Limited inspiration is sort of the opposite view of dictation. Whereas dictation sees Scripture as primarily the work of God with the human agent reduced to being a secretary, limited inspiration sees Scripture as primarily the work of man with "limited" inspiration from God. God guides the human authors, but allows them the freedom to express themselves in their works. This view asserts that while there may be factual and historical errors in the Bible, the Holy Spirit guided the authors so that no doctrinal errors resulted from their works. The problem with this view is how one can trust the Bible in doctrinal concerns when it is prone to error in its historical accounts? The reliability of the Bible is called into doubt in this view, and if we can't trust a literary work to get mundane details right, how can we trust it for weightier issues? This view also seems to ignore the fact that while the Bible is a story of redemption from Genesis to Revelation, it is a story told against the backdrop of human history, the doctrine being interwoven within the history. One can't just arbitrarily say that this account is factually inaccurate yet state it contains a kernel of doctrinal truth.
The final view, and the view of orthodox Christianity, is the view of plenary, verbal inspiration. The word plenary means "complete or full," and verbal means "the very words of Scripture." So plenary, verbal inspiration means that every single word in the Bible is the very word of God. The passage quoted above (2 Timothy 3:16-17) uses a unique Greek word, theopneustos, which literally means "God-breathed." Scripture is literally "breathed out" of the mouth of God. Furthermore, in another biblical passage, we see that “no prophecy was ever produced by the will of man, but men spoke from God as they were carried along by the Holy Spirit” (2 Peter 1:21).
This passage gives us a clue as to how God inspired the human authors. We see that men spoke (or wrote) "as they were carried along by the Holy Spirit." The verb "carried along" is used to speak of a sail being filled by a wind and carrying a boat along the water, which is fitting since the Greek word for "spirit" is also used for "wind." When the human authors were putting pen to paper, the Holy Spirit "carried them along" so that what they wrote were the "breathed-out” words of God. This means that while the actual writings retain the personality of the individual authors (and that is obvious if you read the works of Paul compared to James or John or Peter), they contain the actual words of God.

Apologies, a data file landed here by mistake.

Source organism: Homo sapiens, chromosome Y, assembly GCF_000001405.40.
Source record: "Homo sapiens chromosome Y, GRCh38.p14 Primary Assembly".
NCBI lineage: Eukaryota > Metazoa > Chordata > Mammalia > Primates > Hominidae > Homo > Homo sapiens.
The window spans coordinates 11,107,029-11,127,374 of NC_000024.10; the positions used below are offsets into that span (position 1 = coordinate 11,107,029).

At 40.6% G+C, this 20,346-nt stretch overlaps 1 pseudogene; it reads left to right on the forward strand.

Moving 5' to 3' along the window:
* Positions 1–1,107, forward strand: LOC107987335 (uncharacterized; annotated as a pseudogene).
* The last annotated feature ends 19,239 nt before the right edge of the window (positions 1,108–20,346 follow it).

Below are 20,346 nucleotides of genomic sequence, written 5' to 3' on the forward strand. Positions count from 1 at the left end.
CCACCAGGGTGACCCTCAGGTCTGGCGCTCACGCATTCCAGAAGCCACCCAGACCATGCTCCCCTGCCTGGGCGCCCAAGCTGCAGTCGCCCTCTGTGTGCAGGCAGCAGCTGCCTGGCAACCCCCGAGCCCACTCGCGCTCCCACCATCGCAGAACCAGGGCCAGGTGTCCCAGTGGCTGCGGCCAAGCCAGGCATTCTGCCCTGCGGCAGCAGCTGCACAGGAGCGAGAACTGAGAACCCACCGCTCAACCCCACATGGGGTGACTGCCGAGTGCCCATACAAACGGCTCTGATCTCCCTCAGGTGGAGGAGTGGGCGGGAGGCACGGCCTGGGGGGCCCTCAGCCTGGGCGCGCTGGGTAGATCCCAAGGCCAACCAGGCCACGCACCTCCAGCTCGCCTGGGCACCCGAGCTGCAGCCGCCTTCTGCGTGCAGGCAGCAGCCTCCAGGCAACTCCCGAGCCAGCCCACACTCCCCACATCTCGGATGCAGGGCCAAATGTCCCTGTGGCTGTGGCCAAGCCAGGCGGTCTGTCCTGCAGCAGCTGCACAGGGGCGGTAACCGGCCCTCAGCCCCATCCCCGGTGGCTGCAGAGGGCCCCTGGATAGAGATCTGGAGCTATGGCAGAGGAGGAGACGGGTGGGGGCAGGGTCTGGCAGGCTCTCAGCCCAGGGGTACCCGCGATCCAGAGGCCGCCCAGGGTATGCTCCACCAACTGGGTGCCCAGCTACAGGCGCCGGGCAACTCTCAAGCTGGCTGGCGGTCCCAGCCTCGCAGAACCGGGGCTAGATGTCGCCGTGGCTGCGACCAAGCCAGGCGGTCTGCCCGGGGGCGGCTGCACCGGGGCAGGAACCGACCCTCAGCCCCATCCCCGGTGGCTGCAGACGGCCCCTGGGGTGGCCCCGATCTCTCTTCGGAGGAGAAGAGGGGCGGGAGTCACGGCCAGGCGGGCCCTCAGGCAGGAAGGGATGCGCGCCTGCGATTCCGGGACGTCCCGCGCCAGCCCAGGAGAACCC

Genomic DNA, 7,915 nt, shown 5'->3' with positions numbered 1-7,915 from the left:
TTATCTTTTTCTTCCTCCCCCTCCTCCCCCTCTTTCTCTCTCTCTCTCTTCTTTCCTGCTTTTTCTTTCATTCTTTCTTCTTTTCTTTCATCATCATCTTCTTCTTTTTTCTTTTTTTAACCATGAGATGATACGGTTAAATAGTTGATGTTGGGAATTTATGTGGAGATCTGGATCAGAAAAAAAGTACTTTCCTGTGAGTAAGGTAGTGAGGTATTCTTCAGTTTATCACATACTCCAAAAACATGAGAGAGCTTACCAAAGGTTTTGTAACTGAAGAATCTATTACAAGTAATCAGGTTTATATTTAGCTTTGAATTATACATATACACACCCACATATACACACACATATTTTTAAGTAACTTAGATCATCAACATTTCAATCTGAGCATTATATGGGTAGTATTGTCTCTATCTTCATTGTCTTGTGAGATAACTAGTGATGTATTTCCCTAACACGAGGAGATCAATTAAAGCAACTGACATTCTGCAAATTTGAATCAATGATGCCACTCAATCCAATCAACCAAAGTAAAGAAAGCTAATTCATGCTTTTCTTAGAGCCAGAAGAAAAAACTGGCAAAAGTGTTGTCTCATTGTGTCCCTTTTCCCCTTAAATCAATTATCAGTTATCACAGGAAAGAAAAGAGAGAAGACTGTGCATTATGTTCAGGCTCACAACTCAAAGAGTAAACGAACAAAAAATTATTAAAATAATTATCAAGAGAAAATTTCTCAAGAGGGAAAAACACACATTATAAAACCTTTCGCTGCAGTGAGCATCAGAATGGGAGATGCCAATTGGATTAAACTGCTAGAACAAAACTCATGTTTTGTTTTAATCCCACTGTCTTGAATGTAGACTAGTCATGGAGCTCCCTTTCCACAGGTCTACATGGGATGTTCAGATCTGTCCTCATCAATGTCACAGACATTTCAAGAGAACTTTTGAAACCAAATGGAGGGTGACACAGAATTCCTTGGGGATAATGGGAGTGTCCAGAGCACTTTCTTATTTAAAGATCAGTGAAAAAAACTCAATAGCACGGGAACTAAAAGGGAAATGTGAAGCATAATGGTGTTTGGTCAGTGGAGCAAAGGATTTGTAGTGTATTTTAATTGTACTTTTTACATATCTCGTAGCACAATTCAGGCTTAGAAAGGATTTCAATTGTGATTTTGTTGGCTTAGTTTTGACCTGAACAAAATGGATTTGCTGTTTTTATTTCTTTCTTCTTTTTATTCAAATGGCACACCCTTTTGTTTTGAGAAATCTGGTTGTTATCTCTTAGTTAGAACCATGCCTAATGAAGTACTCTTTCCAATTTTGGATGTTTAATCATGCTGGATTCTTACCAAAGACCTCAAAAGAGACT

In closing, it should be noted that there are some things that inspiration is not:
1. Inspiration is not robotic dictation (not to be confused with the dictation method mentioned above). The personality of the human authors is present in each of the writings.
2. The fact that individual personalities are present in the writings does not mean that God's "control" over them was not perfect. The Holy Spirit superintended the process so that the words written were the exact words God wanted, despite the fallibility of the human authors.
3. Inspiration is limited to the original writings (autographs) not the process of transmission. We know there are minute transmission errors in the copies of manuscripts, but these errors are more grammatical than substantive.
4. The inspiration of Scripture, as we said, is to the verbal level, meaning that it's not just the ideas or thoughts that are inspired, but the very words. Moreover, we don't speak of inspiration of Scripture as we would the inspiration of a great work of literature or a work of music.
5. Finally, inspiration is limited to the specific works of the authors that are included in the biblical canon. Paul wasn't inspired, but Romans was. Furthermore, not all letters of Paul were inspired, but only the ones the Holy Spirit chose to preserve (e.g., see the Corinthian letters in which reference is made to two additional letters to this church of which we have no existing copies).
Biblical inspiration, in a nutshell, is the orthodox view of the church which says that the Bible is the plenary, verbally inspired word of God.